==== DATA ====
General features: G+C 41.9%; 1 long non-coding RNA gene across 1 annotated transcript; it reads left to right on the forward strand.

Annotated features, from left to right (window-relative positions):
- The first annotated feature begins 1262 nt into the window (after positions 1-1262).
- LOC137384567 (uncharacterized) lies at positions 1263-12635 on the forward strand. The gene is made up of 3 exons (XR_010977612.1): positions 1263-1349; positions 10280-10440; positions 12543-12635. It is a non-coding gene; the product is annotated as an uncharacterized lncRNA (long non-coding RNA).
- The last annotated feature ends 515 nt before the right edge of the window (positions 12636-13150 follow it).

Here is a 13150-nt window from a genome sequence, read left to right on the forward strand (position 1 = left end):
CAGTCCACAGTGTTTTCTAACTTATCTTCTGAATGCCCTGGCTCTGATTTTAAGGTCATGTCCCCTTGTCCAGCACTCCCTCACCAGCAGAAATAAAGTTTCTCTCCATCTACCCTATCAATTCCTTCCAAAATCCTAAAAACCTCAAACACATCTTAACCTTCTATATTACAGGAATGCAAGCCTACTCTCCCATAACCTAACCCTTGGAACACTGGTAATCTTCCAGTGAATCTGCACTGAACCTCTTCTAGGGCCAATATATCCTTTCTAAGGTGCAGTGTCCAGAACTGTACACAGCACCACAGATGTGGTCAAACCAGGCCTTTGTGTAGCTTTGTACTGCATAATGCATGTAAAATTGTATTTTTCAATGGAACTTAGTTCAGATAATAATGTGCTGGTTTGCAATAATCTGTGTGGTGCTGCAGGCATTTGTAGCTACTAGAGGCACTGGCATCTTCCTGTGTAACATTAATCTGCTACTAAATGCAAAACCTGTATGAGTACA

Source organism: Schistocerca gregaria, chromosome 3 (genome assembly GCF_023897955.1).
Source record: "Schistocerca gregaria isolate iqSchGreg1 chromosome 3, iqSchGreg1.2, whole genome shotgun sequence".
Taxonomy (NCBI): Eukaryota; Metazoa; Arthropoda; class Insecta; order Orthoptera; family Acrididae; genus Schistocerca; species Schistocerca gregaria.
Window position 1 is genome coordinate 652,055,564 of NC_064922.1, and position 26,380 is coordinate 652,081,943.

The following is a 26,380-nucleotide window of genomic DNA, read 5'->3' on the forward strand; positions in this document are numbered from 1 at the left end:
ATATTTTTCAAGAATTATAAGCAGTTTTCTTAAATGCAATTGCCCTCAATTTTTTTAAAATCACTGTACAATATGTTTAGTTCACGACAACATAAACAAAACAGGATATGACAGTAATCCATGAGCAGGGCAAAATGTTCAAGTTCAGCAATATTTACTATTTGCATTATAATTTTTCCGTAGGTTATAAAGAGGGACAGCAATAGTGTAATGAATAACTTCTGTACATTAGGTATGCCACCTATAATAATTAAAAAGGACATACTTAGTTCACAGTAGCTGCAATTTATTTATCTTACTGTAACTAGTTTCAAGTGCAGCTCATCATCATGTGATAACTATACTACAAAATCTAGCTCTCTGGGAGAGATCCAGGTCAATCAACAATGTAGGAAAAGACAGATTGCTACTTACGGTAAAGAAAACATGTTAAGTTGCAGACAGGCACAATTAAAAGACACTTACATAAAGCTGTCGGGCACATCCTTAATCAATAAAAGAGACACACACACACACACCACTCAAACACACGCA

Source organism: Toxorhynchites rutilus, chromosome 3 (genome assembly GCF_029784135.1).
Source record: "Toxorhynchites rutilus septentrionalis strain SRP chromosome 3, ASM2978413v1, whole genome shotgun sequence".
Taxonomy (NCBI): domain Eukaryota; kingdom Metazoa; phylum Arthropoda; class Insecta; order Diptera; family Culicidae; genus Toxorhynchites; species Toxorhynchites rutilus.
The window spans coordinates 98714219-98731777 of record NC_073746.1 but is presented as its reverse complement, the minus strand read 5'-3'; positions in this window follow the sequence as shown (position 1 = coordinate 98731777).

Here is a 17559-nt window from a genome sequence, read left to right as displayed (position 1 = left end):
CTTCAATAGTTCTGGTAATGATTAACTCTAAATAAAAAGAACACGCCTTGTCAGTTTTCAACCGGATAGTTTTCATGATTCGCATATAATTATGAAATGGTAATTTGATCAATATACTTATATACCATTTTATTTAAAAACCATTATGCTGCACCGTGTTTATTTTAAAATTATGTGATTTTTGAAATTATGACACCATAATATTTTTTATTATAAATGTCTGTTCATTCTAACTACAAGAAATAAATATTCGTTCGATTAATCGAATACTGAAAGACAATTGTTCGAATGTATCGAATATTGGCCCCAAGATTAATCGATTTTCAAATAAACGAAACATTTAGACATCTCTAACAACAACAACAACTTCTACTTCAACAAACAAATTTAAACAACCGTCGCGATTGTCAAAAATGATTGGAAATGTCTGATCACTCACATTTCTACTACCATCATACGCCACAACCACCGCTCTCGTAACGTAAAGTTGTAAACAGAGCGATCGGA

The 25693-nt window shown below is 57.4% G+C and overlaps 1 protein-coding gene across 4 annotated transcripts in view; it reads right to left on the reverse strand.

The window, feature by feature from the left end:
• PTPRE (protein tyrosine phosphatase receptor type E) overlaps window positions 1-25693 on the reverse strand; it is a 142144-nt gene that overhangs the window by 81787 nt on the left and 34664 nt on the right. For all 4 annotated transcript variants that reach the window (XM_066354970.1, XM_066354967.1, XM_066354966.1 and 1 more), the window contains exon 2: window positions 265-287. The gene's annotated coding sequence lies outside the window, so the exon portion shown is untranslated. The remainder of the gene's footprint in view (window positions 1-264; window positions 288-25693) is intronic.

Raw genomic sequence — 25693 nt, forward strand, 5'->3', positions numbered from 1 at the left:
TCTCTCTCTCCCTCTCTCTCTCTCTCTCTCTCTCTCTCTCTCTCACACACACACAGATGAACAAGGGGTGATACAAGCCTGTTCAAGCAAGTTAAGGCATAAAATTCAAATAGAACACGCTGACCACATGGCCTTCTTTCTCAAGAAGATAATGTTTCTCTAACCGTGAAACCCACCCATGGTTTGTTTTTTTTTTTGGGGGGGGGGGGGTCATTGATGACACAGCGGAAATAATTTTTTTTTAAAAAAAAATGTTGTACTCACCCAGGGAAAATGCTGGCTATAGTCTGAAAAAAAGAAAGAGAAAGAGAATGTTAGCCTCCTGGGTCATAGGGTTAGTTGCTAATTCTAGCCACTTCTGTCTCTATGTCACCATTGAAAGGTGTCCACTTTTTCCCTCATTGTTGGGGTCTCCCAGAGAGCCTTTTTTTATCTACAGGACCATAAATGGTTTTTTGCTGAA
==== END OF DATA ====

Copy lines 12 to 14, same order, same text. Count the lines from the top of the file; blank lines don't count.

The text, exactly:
The following is a 26,380-nucleotide window of genomic DNA, read 5'->3' on the forward strand; positions in this document are numbered from 1 at the left end:
ATATTTTTCAAGAATTATAAGCAGTTTTCTTAAATGCAATTGCCCTCAATTTTTTTAAAATCACTGTACAATATGTTTAGTTCACGACAACATAAACAAAACAGGATATGACAGTAATCCATGAGCAGGGCAAAATGTTCAAGTTCAGCAATATTTACTATTTGCATTATAATTTTTCCGTAGGTTATAAAGAGGGACAGCAATAGTGTAATGAATAACTTCTGTACATTAGGTATGCCACCTATAATAATTAAAAAGGACATACTTAGTTCACAGTAGCTGCAATTTATTTATCTTACTGTAACTAGTTTCAAGTGCAGCTCATCATCATGTGATAACTATACTACAAAATCTAGCTCTCTGGGAGAGATCCAGGTCAATCAACAATGTAGGAAAAGACAGATTGCTACTTACGGTAAAGAAAACATGTTAAGTTGCAGACAGGCACAATTAAAAGACACTTACATAAAGCTGTCGGGCACATCCTTAATCAATAAAAGAGACACACACACACACACCACTCAAACACACGCA

Source organism: Toxorhynchites rutilus, chromosome 3 (genome assembly GCF_029784135.1).